Snowy Range Pass

Snowy Range Pass

Tuesday, June 30, 2015

St John, NB

We have been without an internet connection for the last three stops, so I am developing a backlog of things I want to post.  This is not new for me, but at least now I have an excuse.

St John is a busy sea port that has the unique feature of the highest tide in the world at a commercial port.  The tide generally runs near thirty feet and can be a real challenge to vessels. One of the famous features of that tide here is called the reversing falls.  In fact, it is the tide rushing in towards high tide in the St John's river near the power plant rising higher than the outgoing flow of the river that causes first the rapids at that point to become still and calm.  Then as the tide reaches a level higher than the level of the river, it appears that the flow of the river is reversing upstream. We did get to see the river rapids and full outward flow and were back to see the river completely calm in the same spot as the tide was rising.  Unfortunately due to scheduling issues and bus malfunction, we missed seeing the reversing falls. Still, it was amazing to see the river rapids stilled by the incoming tide.

Between the visits to the river rapids, we toured the city center  and the market square.  The square is very interesting in that most of the buildings in this downtown area can be reached thru skyways between the interconnected buildings.  You can start in the shopping mall, then visit the library, city hall, the New Brunswick's Museum, banks, hotels, restaurants, travel agents and so on without ever going outside.  We walked much of the area inside and enjoyed  the museum and an outstanding city market all without going outside.

We did walk the streets, as well, and these gave us a good workout as they are all steeply up and downhill.  Along one street, we found an interesting nod to some of the famous people who called St John home.

The commercial harbor was quiet while we were there, but it regularly sees cargo and tank ships calling throughout the year.  We were also informed that the port now hosts dozens of cruise ships every year.  Our guide pointed out what appears to be a large sand pile on one of the docks.  It is, however, the remains of the winter snow that totaled a record of over 300 inches in just a few months.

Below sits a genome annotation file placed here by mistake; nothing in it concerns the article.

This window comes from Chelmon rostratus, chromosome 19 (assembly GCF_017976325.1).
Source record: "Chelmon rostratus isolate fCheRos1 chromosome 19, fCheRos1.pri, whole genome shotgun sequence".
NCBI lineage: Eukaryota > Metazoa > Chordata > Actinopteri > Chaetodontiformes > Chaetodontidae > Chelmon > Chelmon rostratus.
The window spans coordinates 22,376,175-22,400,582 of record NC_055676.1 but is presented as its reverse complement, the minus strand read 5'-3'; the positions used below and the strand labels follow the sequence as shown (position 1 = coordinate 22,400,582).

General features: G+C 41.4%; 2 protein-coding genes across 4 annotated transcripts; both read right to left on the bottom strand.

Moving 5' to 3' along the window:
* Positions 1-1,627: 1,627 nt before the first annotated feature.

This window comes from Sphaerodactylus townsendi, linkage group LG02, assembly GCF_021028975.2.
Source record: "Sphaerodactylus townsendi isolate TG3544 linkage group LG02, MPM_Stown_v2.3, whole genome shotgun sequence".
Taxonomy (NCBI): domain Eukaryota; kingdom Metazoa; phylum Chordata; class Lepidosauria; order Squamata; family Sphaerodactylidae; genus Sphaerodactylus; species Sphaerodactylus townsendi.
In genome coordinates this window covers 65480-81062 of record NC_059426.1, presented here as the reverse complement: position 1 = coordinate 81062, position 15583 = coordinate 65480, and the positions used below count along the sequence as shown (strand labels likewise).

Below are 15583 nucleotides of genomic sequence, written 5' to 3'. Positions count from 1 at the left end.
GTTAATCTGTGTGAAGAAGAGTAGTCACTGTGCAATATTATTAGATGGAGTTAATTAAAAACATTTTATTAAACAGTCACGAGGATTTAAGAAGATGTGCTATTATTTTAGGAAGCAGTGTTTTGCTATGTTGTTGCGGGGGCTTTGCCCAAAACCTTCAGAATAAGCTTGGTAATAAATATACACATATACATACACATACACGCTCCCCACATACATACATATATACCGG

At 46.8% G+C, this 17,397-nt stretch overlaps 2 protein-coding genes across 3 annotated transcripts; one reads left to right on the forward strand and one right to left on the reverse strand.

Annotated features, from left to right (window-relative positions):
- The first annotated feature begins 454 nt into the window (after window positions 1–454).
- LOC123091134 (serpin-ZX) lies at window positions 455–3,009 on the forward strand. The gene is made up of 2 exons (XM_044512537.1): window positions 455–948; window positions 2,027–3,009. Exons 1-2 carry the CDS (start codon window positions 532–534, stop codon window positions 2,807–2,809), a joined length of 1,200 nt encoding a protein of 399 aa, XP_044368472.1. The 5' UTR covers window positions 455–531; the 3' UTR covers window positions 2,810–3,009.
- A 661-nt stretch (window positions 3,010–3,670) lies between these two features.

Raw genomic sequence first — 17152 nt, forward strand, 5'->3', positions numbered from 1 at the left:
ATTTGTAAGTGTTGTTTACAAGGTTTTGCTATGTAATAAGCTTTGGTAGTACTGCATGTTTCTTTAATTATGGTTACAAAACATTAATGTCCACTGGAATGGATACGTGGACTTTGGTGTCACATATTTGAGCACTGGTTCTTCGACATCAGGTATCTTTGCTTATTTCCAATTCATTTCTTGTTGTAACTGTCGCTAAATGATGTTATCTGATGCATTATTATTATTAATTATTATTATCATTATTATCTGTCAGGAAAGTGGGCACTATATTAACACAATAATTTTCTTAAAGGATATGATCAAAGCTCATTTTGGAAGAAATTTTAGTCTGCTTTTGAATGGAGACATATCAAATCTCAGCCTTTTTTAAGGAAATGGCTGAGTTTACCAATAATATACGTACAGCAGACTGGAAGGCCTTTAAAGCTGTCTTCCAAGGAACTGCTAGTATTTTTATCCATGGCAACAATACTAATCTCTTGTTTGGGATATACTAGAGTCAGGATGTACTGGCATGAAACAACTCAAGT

Sunday, June 21, 2015

Power and Justice

Just off the shore from St Andrews is the 500 acre island called Minister's Island.  So called  because in 1790, the new pastor of the Anglican church in St Andrew's decided to build a home on the island.  It could only be reached by boat or over the dry bed of the bay at low tide.  The reason why he decided to live on a deserted island without the comforts of the town has been lost to history.  The house he occupied still stands and is the  most significant historical structure in the area. Access has not changed at all from that early period.  We crossed at low tide  on the sea bottom in a tour bus.

What makes the island a tourist attraction is the summer home of Sir William Van Horn, the Chairman of the Canadian Pacific Railroad from 1899 to 1915. He purchased the island property to build a summer residence consisting of a 50 room home, very large barn and other buildings.  He kept the pastor's home, which is now located adjacent to the barn.  The island still had no services when he started construction, but he wanted running water in the home so he dug a well and filled an underground tank, which was a buried rail tank car.  He then built a pump building to move the water to the home and to fire stations around the house.

The home has a spectacular view of the bay.  At the south side of the island he build a tower for viewing the bay, on the lower level is a changing room for the large pool that was dug out of the sandstone bottom of the bay. The pool was designed so that it filled up during the high tide and when the water receded the pool would remain filled with water.  At every tide change the water was refreshed.  You can still see the shape of the pool, but the hole has been filled in over the years with sediment.

The barn was huge for its time. Three floors and a loft.  He kept prize winning cattle and Clydesdale horses. Apparently, he was quite the task master.  He visited the barn every day while he was in residence.  The story goes that as he approached the barn one day he noticed some of the workers looking out the windows. This meant the workers were not doing what he paid them for.  The next day he ordered all the windows to be moved to the second floor.  He must have been a hard man to work for!

Our second stop of the day was the county courthouse. It has been in use since 1840 until the present time. Our guide provided a good overview of how the trial system works in Canada.

 Next to it is the old gaol, where the only light or air that prisoners could obtain was thru the small slits in the walls.  The gaol did not close until the 1980's.